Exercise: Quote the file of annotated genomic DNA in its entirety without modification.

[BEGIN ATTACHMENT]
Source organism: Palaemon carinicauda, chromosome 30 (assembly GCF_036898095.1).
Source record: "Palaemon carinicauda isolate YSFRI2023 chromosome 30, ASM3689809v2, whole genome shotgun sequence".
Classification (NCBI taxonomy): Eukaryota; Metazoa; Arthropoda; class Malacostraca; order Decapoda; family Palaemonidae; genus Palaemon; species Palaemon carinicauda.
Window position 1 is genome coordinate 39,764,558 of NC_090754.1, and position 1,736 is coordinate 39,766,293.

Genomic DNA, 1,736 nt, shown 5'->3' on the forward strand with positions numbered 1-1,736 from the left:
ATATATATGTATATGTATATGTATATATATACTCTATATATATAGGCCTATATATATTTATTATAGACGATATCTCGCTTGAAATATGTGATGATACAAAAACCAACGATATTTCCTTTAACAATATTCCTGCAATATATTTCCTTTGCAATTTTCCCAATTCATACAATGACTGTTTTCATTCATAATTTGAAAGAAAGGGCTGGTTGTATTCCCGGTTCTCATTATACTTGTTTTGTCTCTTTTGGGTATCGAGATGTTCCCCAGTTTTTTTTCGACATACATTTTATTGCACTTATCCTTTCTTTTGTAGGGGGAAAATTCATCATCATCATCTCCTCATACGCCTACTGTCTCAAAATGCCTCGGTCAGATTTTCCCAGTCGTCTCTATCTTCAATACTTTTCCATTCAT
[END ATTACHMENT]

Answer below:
Source organism: Palaemon carinicauda, chromosome 30 (assembly GCF_036898095.1).
Source record: "Palaemon carinicauda isolate YSFRI2023 chromosome 30, ASM3689809v2, whole genome shotgun sequence".
Classification (NCBI taxonomy): Eukaryota; Metazoa; Arthropoda; class Malacostraca; order Decapoda; family Palaemonidae; genus Palaemon; species Palaemon carinicauda.
Window position 1 is genome coordinate 39,764,558 of NC_090754.1, and position 1,736 is coordinate 39,766,293.

Genomic DNA, 1,736 nt, shown 5'->3' on the forward strand with positions numbered 1-1,736 from the left:
ATATATATGTATATGTATATGTATATATATACTCTATATATATAGGCCTATATATATTTATTATAGACGATATCTCGCTTGAAATATGTGATGATACAAAAACCAACGATATTTCCTTTAACAATATTCCTGCAATATATTTCCTTTGCAATTTTCCCAATTCATACAATGACTGTTTTCATTCATAATTTGAAAGAAAGGGCTGGTTGTATTCCCGGTTCTCATTATACTTGTTTTGTCTCTTTTGGGTATCGAGATGTTCCCCAGTTTTTTTTCGACATACATTTTATTGCACTTATCCTTTCTTTTGTAGGGGGAAAATTCATCATCATCATCTCCTCATACGCCTACTGTCTCAAAATGCCTCGGTCAGATTTTCCCAGTCGTCTCTATCTTCAATACTTTTCCATTCAT